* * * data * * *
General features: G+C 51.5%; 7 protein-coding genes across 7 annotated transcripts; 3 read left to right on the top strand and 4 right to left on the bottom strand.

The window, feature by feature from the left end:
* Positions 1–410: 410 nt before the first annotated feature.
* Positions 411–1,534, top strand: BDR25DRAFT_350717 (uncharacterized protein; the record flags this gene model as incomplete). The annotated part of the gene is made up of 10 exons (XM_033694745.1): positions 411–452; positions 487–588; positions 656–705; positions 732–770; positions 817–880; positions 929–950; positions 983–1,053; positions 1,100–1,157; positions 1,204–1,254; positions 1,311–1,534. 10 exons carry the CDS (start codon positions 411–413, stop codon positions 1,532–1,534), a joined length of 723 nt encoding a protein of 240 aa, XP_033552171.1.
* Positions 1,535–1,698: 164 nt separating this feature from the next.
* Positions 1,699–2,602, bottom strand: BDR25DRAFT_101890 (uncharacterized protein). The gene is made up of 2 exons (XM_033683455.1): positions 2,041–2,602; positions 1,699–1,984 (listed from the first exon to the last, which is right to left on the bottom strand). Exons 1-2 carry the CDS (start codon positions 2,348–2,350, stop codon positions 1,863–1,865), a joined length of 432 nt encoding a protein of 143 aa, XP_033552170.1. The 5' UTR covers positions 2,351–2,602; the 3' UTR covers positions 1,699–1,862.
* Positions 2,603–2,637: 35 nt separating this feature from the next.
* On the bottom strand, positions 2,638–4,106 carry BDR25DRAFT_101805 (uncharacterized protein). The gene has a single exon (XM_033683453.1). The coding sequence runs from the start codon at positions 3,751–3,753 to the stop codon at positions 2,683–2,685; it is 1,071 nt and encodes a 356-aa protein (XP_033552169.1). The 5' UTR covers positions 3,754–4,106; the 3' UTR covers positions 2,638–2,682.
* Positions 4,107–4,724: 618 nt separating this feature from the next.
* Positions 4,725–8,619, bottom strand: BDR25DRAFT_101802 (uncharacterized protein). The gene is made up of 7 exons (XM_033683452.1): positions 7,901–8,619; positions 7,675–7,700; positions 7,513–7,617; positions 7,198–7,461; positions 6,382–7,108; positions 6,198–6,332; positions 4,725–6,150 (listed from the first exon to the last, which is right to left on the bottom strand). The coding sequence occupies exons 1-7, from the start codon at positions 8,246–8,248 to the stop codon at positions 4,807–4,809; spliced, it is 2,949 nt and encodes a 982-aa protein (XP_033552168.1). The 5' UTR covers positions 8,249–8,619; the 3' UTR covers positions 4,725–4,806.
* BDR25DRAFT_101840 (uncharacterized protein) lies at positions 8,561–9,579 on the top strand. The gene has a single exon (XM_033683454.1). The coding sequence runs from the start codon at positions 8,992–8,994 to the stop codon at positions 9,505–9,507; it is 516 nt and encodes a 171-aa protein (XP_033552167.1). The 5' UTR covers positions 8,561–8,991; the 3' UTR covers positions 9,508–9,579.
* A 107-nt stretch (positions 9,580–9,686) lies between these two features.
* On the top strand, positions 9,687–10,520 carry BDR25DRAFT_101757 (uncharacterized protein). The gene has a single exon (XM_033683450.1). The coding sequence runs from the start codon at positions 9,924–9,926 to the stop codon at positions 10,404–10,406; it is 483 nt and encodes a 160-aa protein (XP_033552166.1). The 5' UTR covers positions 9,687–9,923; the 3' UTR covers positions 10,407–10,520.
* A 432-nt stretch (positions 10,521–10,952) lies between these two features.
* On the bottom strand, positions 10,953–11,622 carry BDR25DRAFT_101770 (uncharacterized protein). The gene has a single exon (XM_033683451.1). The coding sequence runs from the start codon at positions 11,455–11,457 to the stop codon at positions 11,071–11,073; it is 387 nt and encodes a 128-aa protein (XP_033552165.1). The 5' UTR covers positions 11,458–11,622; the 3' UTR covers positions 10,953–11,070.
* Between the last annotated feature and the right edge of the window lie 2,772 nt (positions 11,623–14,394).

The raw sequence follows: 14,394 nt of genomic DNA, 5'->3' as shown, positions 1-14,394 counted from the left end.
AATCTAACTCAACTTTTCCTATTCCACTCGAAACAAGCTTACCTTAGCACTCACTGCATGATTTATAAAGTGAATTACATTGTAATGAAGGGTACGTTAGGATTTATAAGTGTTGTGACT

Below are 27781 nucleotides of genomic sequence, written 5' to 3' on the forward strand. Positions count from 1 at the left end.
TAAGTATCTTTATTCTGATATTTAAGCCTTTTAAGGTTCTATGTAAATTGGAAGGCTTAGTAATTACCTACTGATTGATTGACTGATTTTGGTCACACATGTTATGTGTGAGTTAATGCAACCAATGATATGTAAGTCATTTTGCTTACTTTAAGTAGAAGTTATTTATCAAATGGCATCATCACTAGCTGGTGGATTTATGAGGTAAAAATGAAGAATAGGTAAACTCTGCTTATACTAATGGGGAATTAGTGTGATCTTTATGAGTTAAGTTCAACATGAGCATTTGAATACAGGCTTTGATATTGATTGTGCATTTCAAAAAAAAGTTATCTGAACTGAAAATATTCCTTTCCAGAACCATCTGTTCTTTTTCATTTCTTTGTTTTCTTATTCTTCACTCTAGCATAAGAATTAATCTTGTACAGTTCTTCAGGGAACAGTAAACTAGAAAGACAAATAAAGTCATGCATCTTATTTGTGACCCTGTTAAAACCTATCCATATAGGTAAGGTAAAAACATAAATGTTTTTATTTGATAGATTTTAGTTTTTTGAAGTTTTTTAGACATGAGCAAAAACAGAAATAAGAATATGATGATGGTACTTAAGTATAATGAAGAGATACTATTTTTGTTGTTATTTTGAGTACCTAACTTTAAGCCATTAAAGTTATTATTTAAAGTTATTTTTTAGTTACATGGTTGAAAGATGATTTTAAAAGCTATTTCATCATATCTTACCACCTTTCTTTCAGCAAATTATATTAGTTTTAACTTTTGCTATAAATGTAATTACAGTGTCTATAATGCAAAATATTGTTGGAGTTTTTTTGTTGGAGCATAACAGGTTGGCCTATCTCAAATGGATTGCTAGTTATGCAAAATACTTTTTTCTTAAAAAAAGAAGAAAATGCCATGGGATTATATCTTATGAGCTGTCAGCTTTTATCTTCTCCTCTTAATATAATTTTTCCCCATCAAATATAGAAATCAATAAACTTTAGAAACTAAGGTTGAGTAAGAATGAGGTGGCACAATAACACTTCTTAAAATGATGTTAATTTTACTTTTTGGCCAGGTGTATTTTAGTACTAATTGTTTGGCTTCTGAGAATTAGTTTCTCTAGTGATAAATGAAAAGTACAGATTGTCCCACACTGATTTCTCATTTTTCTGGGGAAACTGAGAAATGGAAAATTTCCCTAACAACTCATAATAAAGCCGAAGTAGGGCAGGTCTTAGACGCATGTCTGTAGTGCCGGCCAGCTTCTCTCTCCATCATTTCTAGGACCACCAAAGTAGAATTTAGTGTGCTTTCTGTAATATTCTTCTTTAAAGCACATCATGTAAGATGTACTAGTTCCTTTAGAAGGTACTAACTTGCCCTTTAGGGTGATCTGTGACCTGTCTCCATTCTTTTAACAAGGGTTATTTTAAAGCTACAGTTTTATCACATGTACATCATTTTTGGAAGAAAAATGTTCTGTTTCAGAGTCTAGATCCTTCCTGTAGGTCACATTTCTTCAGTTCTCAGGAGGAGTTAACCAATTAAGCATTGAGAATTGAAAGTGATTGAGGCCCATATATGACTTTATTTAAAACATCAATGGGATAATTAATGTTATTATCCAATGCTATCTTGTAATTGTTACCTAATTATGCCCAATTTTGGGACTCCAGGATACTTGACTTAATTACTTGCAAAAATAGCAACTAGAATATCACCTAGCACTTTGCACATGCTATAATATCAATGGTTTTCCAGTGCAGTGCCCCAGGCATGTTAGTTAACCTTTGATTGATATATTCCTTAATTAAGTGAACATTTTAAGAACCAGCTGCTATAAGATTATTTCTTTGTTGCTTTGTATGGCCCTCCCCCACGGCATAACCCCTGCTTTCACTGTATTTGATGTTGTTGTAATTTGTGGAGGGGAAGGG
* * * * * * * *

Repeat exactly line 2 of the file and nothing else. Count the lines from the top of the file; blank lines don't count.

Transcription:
The window, feature by feature from the left end: